Contrast is when dissimilar elements or features – such as colour, tone, or shape – are juxtaposed against one another. By providing the eye noticeable differences, comparative relationships capture attention by highlighting juxtaposition.
Contrast often exaggerates visual differences between compositional elements and thus enhances the message, making it more immediate and understandable to audiences.
The primary challenge here is creating a composition from disparate elements that come together as an orchestrated whole. When you juxtapose size, direction, colour, texture, or shape, you can create emphasis as elements contrast and complement one another.
This is evident in our logo, where the serpentine curve of the ‘S’ is contrasted by the sharp angular line intersecting it. By using contrasting shapes, the elements complement each other to create a sense of balance.
Defined by Difference
Contrast stresses visual differences through juxtaposition, such as bright colours against dark colours, or tiny elements juxtaposed with massive elements. This creates visual interest and directs attention to focal points, thereby organising the hierarchical order of a visual message. Compositions lacking in contrast may create visual monotony, neutrality, and potential organisational confusion.
Opposing design elements used in a single design intensifies the visual effect of contrast and creates heightened engagement. To make my high school visual arts teacher proud, I’m going to offer you an example.
Chiaroscuro – Italian for ‘light-dark’ – is a classic technique characterised by strong tonal contrasts between light and dark. It is seen in the works of Caravaggio and Goya where figures are often draped in mysterious light coming from outside the frame, which creates sharp contrast between light and shadows, giving the figures a sense of three-dimensional volume.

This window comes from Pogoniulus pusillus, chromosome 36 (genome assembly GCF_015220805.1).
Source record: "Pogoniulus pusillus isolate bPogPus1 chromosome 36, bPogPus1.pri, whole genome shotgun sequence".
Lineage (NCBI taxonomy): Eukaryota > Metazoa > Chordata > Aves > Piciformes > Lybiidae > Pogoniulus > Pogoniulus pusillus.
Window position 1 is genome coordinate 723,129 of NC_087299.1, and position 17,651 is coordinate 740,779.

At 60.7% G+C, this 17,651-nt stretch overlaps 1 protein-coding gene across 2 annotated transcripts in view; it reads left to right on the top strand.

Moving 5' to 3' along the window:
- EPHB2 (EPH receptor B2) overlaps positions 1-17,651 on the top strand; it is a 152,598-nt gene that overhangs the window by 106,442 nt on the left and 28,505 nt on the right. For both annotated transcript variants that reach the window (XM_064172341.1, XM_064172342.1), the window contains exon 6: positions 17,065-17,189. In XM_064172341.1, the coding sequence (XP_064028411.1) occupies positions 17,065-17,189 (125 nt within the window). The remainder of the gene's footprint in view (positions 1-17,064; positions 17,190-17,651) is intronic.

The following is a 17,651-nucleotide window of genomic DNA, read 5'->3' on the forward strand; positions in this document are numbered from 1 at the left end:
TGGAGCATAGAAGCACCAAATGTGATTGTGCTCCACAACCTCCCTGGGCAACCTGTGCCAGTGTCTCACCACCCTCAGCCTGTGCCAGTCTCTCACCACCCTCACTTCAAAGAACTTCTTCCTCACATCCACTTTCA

While many artists, photographers, and cinematographers that use chiaroscuro often work in black and white (or neutral colour tones), the use of colour as a contrasting element can convey or emphasise difference. Contrasting shapes can also produce a similar effect as conventional shapes seem more conventional when non-conventional shapes are present in the same design.
Contrast can be used in obvious and subtle ways within a composition to clarify or strengthen the visual message of a design. It can also draw your audience’s attention to certain areas and affect the figure-ground relationship by maximising or minimising its visual dominance.
One great example of contrast used effectively is in the artwork of television series, Mad Men. The sharp use of minimalism design and high contrasting colours reflects the overall aesthetic of this homage of 1960s advertising. Set at a time when television was shifting from black-and-white to colour, the use of contrast demonstrates the excitement of this era and the commercialisation of design.
Visually striking differences capture attention easily and contrast is a useful resource in creating organisational hierarchy. Be more aware of how your colour choices, shape use, and other design elements look in comparison to one another; note how contrasting elements can create something bold and engaging for your next presentation design. Contrast has the dual purpose of highlighting difference while creating a sense of harmony and balance through that juxtaposition.
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